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Have you visited a coffeeshop lately?
Jai Arjun Singh |
March 16, 2005
uthor Rana Dasgupta is sitting in a corner of a Cafe Coffee Day located in one of the (relatively) quieter Gurgaon malls, reading passages from his acclaimed debut novel, Tokyo Cancelled.
Gathered around him in a semi-circle is a goodly crowd of literary journalists and publishing house representatives. Dasgupta gets into the flow of the reading-cum-discussion soon enough.
But it isn't all smooth going; more than once he has to look around and ask if it is a good idea to continue.
It isn't always easy for the audience to hear him, what with the noise filtering in from other parts of the coffeehouse. During a particularly intense passage, an overheard television set switches on diabolically.
In another small coffeehouse in south Delhi, Himanshu Verma, who recently launched a project to revive the literary pamphlet, has arranged a discussion for 15 to 20 people.
It starts off well but soon hitches develop; the coffee house is a commercial space and has to cater to its regular customers, so Verma's request for mellow jazz music isn't granted.
It's made obvious, as tactfully as possible, that the group is taking up too much time and space and will have to pay a cover charge in future.
The literary discussion. The coffee house. It's a connection that goes back to 17th-century Europe, where literary forms like the pamphlet, the broadside -- and, eventually, even the novel -- developed around discussions held over cups of the stimulating brew.
"Many of the leading men of letters even had their mail -- including feedback on articles and essays -- addressed to them at café-houses," says Verma. "There are stories of newspaper editors having makeshift offices inside cafes."
Cut to the urban spaces in modern India. One sees the hint of a revival, or at least an attempt to create a new synergy. The number of book discussions and readings taking place in coffeehouses is increasing. But how feasible is this trend in a milieu where coffeehouses are commerce-driven?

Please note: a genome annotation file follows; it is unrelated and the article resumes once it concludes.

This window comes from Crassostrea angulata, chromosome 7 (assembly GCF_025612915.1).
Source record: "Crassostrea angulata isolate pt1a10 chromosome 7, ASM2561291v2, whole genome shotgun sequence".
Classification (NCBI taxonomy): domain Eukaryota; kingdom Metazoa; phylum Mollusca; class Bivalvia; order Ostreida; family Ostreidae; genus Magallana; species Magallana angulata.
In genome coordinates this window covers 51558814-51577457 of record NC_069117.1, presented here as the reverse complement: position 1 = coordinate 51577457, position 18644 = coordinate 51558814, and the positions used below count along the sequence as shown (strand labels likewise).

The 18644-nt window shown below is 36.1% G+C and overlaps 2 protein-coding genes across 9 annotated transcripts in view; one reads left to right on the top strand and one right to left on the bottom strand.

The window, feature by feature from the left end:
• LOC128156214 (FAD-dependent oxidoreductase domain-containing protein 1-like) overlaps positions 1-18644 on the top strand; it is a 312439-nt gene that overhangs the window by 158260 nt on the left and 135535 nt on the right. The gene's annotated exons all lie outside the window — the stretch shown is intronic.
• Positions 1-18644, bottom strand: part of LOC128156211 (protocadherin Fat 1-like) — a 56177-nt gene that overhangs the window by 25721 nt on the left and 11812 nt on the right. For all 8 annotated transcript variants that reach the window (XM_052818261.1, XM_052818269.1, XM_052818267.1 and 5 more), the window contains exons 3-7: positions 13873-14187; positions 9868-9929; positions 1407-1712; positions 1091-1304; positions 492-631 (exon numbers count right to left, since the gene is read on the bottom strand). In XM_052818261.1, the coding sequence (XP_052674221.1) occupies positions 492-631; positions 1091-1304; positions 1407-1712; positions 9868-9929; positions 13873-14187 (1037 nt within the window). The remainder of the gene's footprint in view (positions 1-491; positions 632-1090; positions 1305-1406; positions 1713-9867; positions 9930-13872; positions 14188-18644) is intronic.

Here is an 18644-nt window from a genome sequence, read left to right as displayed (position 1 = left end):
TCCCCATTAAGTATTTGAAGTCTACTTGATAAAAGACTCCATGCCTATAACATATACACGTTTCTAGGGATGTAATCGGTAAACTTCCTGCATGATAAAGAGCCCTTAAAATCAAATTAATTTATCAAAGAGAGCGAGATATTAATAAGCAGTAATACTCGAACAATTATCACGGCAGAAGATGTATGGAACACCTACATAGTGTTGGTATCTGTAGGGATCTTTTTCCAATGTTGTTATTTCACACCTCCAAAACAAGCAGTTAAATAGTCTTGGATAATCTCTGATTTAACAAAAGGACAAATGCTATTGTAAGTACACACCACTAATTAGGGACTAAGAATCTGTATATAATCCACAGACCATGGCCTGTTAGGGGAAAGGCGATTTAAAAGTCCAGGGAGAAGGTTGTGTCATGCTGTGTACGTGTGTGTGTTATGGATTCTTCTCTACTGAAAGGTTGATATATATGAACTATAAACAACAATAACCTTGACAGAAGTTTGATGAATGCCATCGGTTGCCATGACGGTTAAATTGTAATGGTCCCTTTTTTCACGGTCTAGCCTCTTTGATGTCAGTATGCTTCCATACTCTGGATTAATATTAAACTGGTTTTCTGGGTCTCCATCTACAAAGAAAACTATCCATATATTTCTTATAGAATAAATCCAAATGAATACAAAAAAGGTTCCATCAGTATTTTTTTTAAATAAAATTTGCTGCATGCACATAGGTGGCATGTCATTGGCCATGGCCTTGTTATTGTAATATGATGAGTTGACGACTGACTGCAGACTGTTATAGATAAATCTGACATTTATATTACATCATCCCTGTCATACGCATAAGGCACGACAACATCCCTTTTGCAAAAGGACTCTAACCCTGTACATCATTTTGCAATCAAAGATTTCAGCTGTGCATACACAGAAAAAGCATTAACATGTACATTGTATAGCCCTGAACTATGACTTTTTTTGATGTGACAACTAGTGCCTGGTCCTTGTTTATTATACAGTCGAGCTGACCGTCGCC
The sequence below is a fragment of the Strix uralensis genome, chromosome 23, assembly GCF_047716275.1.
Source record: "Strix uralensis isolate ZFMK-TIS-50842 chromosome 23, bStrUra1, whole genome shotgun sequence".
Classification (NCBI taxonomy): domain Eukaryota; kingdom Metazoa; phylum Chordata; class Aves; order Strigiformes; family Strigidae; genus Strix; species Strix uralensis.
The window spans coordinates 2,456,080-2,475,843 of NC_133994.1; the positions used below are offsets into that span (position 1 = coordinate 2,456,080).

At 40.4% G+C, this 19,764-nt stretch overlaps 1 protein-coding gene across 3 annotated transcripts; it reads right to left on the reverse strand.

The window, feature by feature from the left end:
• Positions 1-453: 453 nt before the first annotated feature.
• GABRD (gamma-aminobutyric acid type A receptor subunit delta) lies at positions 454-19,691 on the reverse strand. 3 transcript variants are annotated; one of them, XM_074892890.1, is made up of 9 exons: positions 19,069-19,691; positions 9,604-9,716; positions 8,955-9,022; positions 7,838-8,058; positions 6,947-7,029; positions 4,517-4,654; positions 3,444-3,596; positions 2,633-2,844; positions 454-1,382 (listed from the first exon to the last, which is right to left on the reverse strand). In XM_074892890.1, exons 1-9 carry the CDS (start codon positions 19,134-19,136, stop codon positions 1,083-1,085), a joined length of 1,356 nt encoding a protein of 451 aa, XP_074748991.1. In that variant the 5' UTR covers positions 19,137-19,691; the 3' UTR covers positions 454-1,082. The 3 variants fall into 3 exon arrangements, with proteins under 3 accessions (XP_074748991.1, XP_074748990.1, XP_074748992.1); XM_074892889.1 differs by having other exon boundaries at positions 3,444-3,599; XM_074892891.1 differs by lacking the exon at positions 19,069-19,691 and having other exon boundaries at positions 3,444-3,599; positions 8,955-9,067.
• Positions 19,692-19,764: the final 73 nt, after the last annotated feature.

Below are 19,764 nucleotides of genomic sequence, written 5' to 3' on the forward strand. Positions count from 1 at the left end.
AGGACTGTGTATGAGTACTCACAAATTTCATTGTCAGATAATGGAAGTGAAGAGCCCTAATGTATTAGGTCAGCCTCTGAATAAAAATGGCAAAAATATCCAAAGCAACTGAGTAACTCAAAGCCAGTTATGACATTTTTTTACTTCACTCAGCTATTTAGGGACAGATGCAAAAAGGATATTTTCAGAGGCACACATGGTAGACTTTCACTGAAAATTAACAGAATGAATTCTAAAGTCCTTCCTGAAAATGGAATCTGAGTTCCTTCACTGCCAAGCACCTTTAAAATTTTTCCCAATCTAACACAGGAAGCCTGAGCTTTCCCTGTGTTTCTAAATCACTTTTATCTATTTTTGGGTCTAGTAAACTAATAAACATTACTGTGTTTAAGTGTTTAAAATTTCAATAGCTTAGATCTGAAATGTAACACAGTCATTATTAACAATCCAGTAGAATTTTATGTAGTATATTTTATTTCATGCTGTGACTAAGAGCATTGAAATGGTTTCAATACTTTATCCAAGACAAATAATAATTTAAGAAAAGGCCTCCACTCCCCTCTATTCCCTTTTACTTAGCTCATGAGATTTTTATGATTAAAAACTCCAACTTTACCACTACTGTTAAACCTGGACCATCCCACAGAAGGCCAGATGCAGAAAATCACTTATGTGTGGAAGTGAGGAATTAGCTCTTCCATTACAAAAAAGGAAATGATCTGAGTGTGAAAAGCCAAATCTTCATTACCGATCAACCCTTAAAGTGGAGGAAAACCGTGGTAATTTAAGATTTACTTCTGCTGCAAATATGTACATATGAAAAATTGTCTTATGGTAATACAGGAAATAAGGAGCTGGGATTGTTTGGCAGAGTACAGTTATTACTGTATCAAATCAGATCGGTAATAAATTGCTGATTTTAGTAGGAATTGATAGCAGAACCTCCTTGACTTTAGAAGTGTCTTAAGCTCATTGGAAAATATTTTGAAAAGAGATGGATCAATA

Despite the occasional awkward experience, Dasgupta thinks it's worth the effort. "This city doesn't have enough idea-oriented conversation," he says tersely, "so it's good that at least attempts to hold such discussions in public places are being made. Of course, it would be nicer if it were possible to keep the noise levels down -- many of the coffeeshops in Delhi have bad acoustics, which is a problem."
Priya Jaggi of EBD Book Cafe, which organised the Tokyo Cancelled reading, is enthusiastic too. "We have already organised many such events, including a discussion where the topic was the poetry of Rumi," she says, "Indians love to huddle together and talk, it runs through our veins."
But Verma is much less optimistic after his experiences, going so far as to say that he'd rather tie up with dhaba-sized tea stalls like the ones outside the National School of Drama and NIFT.
"When we asked commercial coffee houses to display our pamphlets -- which should be of interest to their customers -- we were asked to pay advertising rates," he says ruefully.
"There are many points of synergy between bookshops and coffeehouses, but there are conflicts too," says Aalok Wadhwa of The Corner Bookstore, which has a tie-up with Barista but organises its events mainly in the bookstore itself.
"For any coffeeshop, losing tables is a very important issue. One has to plan events accordingly so that they aren't at peak hours, and perhaps also make use of outdoor seating when there's flexibility of space."
The popular view seems to be that literary events in commercial spaces work best when the cafe is incidental to the bookshop, rather than the other way round.
Take Cafe Turtle, on the top floor of Full Circle bookshop in Delhi's Khan Market, which has become a hub for various cultural events ranging from poets' gatherings to book launches.
Shekhar Malhotra, who owns the shop and the cafe, believes the concept has worked because "the bookshop is our main line of work and the coffeeshop comes second".
Which means, when literary events are held, the cafe is closed to regular customers and space used only for the event. "But you wouldn't see that happen in a place where selling coffee is the main line of business," he says.
Rajiv Choudhury, COO, The Oxford Bookstore, agrees. The bookshop famously has a Cha Bar located within the store where customers can go through books over cups of tea.
"This works because the tea space is a part of the book-selling space," says Choudhury. "When it is the other way round, you'll find a couple of racks selling a whimsical selection of books that aren't even arranged in an organised way. That sort of thing isn't for the serious book reader."